It’s Narcissist Friday!
Especially when out of their desired element, narcissists can be surprisingly incompetent. They are not as smart as they would have us believe. They often fail to prepare for tasks, fail to listen to instructions, fail to follow through on promises, or fail to take the job seriously. Narcissists often climb the success ladder by manipulating the system or using the work of others. When expected to actually do the job, some fail.
By now we understand that there are several different kinds of narcissists, and we expect that narcissists will respond in different ways to failure. In fact, this is a core subject when thinking about narcissism. Since the narcissist must be superior, failure can present serious difficulty.
Even the definition of failure might seem cagey when thinking of narcissists. Obviously, there is no failure in not keeping a promise. Nor is there failure when the expectations of others are not met. Not in the eyes of the narcissist. The fact that you are inconvenienced or disappointed or hurt does not mean that the narcissist will realize he has failed. No, failure only happens when there is the possibility of a negative light on the image. In other words, only when the narcissist is in danger of being seen as weak or incompetent will he/she respond to failure.
For example: Fred somehow is given the responsibility of putting on the organization’s yard sale. He hand-picks a group to work with him, giving them the jobs that involve real work. He makes the decisions. He sets the date, writes the ad, and keeps everyone going. Fred loudly proclaims that this will be the best sale the organization has ever had. When the day comes, however, the sale is a bust. There were other events in town that day and the place Fred chose was off the path. The ads didn’t get into the paper because Fred didn’t get them done in time. The decisions Fred made were not good ones. So few people came that someone said it was the worst sale they had ever had.
Now, how does Fred handle this failure? He knows that everyone is looking at him. Almost everyone who has had a relationship with a narcissist has seen this situation. Here are some of the options (and remember that a narcissist can use any or all of these):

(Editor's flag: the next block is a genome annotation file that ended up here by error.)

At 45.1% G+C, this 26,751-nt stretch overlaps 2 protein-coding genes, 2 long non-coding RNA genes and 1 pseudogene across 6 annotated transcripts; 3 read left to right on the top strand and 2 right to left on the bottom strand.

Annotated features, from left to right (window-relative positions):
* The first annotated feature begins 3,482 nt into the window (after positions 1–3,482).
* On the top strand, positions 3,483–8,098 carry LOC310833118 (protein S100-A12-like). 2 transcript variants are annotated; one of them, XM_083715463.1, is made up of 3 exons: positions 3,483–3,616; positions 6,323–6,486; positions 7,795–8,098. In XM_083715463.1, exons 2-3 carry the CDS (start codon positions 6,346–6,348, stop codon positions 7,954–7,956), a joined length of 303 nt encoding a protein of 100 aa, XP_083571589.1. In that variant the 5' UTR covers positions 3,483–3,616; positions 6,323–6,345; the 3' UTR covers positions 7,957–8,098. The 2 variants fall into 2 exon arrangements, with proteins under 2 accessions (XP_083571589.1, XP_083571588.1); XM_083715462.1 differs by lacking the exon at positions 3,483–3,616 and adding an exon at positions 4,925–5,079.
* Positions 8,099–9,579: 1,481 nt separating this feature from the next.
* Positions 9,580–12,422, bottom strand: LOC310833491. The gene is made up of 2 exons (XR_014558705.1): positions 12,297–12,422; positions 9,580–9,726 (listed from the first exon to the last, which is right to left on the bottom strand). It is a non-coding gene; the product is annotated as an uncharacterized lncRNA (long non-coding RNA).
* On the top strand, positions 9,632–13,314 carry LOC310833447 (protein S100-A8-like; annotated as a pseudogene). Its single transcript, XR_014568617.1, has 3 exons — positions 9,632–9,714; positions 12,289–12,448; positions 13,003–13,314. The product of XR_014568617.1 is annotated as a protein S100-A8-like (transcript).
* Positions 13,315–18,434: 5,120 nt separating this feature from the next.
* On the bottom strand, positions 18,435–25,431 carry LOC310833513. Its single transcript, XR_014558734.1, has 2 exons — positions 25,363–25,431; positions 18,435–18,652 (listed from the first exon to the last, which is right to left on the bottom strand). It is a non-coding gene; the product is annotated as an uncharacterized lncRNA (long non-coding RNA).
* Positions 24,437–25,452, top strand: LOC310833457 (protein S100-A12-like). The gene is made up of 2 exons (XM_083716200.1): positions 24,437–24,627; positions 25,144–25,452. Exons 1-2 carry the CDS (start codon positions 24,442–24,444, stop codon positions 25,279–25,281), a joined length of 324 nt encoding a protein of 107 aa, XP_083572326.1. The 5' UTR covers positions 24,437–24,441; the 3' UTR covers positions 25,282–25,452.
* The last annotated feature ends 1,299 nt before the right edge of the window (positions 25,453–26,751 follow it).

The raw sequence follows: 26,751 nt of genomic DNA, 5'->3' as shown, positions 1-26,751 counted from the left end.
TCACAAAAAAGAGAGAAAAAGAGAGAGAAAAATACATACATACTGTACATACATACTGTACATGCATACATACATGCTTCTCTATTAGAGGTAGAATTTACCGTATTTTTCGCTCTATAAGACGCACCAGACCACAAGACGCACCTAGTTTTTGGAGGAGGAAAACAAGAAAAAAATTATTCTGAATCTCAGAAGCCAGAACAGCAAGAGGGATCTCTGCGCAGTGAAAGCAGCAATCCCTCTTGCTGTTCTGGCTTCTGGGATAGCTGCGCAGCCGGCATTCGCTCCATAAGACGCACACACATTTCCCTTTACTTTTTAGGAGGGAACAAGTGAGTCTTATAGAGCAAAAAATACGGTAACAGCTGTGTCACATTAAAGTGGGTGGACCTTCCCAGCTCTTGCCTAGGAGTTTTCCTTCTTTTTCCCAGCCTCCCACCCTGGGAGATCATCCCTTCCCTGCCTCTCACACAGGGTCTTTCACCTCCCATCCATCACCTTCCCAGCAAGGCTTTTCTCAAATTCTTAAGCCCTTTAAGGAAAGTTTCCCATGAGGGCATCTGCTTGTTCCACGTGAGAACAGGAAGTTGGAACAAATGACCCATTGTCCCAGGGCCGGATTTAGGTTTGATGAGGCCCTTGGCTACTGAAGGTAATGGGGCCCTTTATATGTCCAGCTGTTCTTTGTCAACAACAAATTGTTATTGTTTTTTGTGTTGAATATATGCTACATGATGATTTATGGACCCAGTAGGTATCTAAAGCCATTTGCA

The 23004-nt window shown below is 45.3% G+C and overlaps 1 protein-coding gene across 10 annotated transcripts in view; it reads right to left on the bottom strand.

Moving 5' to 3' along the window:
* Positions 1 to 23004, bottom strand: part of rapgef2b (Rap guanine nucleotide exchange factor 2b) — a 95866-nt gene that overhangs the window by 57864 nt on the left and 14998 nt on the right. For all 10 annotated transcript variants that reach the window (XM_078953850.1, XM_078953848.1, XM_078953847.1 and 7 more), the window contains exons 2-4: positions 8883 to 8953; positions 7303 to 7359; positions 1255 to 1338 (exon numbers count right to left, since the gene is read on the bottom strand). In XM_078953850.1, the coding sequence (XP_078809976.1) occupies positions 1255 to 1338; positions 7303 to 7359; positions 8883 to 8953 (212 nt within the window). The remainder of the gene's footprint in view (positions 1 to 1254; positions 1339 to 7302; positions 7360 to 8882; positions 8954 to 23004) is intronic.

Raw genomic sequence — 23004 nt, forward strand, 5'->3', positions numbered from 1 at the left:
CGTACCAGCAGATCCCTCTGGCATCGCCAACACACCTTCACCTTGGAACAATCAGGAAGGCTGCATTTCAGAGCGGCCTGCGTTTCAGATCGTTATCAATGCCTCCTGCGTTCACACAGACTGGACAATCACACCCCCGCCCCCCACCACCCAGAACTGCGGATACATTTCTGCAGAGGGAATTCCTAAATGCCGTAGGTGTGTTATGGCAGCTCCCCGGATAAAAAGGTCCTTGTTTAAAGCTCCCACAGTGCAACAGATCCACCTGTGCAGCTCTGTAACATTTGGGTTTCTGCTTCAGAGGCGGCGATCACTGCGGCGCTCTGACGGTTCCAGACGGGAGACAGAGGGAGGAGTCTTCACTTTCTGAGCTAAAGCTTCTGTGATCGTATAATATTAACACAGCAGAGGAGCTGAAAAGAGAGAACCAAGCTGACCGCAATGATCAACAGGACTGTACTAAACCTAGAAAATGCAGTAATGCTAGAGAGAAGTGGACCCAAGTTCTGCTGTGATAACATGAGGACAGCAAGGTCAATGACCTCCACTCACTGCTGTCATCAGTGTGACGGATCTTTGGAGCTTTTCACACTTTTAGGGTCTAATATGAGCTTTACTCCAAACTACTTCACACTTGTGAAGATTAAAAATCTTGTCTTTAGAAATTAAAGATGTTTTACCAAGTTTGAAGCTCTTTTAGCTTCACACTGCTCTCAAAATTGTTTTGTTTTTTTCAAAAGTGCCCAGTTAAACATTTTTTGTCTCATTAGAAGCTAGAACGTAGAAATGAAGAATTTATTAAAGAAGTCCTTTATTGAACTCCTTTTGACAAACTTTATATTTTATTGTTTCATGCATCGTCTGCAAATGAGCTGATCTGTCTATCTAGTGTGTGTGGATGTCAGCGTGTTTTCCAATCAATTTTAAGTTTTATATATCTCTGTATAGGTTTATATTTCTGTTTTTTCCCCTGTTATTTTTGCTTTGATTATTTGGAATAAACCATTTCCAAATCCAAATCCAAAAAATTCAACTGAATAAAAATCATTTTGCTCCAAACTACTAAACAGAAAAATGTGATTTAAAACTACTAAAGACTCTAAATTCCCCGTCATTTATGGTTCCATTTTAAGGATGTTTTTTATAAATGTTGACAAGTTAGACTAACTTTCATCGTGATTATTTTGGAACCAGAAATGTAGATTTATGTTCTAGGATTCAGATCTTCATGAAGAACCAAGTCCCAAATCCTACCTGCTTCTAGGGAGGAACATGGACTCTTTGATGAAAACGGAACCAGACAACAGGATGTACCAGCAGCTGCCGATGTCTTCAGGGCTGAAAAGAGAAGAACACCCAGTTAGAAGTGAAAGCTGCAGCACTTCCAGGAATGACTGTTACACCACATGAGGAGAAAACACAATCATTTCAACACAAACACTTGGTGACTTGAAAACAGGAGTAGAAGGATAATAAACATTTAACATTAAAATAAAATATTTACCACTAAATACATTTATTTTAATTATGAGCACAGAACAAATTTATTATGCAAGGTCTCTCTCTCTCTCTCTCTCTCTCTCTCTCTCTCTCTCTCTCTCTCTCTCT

Blame – Fred will probably complain about everyone. The stupid newspaper should make their deadlines clear; and why do they need all that time anyway? The stupid town should advertise their events better so people know what’s going on. If he just had more help. If the workers had told more people. If the organization members really cared. On and on and on. Everyone is to blame except Fred. It isn’t his fault.
Attack – Anyone who even looks like they are thinking that Fred has failed will be attacked, especially Mrs. Fred and the kids. The attacks may have nothing to do with the sale. Suddenly the car is dirty and the son is irresponsible and stupid. Suddenly the food isn’t good enough. No one is safe while Fred feels like he has failed.
Lies – If possible, Fred will find a scapegoat. After all, he told Bill to be in charge of advertising. The leadership of the group chose the date. If the organization had been willing to spend a little money to get a better location the sale would have been much better. But Fred never told Bill about advertising. And Fred chose the date over objections from others. And the group offered a better location, but Fred disagreed. Fred is very willing to lie so that it doesn’t look like he has failed.
Rationalize – The weather was bad. Who could have known about the town’s events? The sale had been going downhill anyway. Nobody wants to buy used junk these days. The people of the town are cheap. Yes, the sale was a bomb, but it couldn’t be helped.
Now, this last one might surprise some of you.
Whining – I worked so hard, but I just can’t seem to do anything right. Nobody likes me. I am a failure. I didn’t want the responsibility, but someone had to do it. I feel terrible.
Why would some narcissists be so willing to take blame and accept failure? So that you and others will disagree with them and tell them it isn’t their fault. By seeming to embrace the failure, Fred is actually deflecting criticism. Instead of the complaints of others, Fred hears words of encouragement. As they agree with his rationalization, they affirm him. As they remind him of his many successes of the past, they build up his image in spite of the obvious failure.
The narcissist sees criticism as arrows of attack, and any failure or appearance of weakness invites criticism in his/her mind. So the narcissist has two options. He may preempt the shooting of the arrows or he can redirect the arrows. He will try to preempt by rationalizing the failure or by inviting the arrows and making the shooters feel bad or by shooting first. He will try to redirect the arrows through lies and blame.
The point is that the narcissist must avoid the criticism. The arrows cannot stick. So much is invested in making the image superior that any negative must be stopped. The cost of stopping the criticism from sticking is never too high.
There is actually one more option for the narcissist, especially if nothing else works.
Quitting – Fred, in an explosive fit of blame and lies, tells everyone how terrible they are and then quits the organization. Or he simply leaves. He won’t answer phone calls. He won’t talk to friends. If anyone asks, Mrs. Fred is instructed to tell them that Fred is just too busy with important things and should never have tried to help. Now he is leaving the organization so that he can focus on what he is really called to do.
Fred can prevent the arrows, redirect the arrows, or dodge the arrows.
And there you have it. Several options. Fred may use any or all of them. Are there others?
Let’s just say that narcissists don’t handle failure well.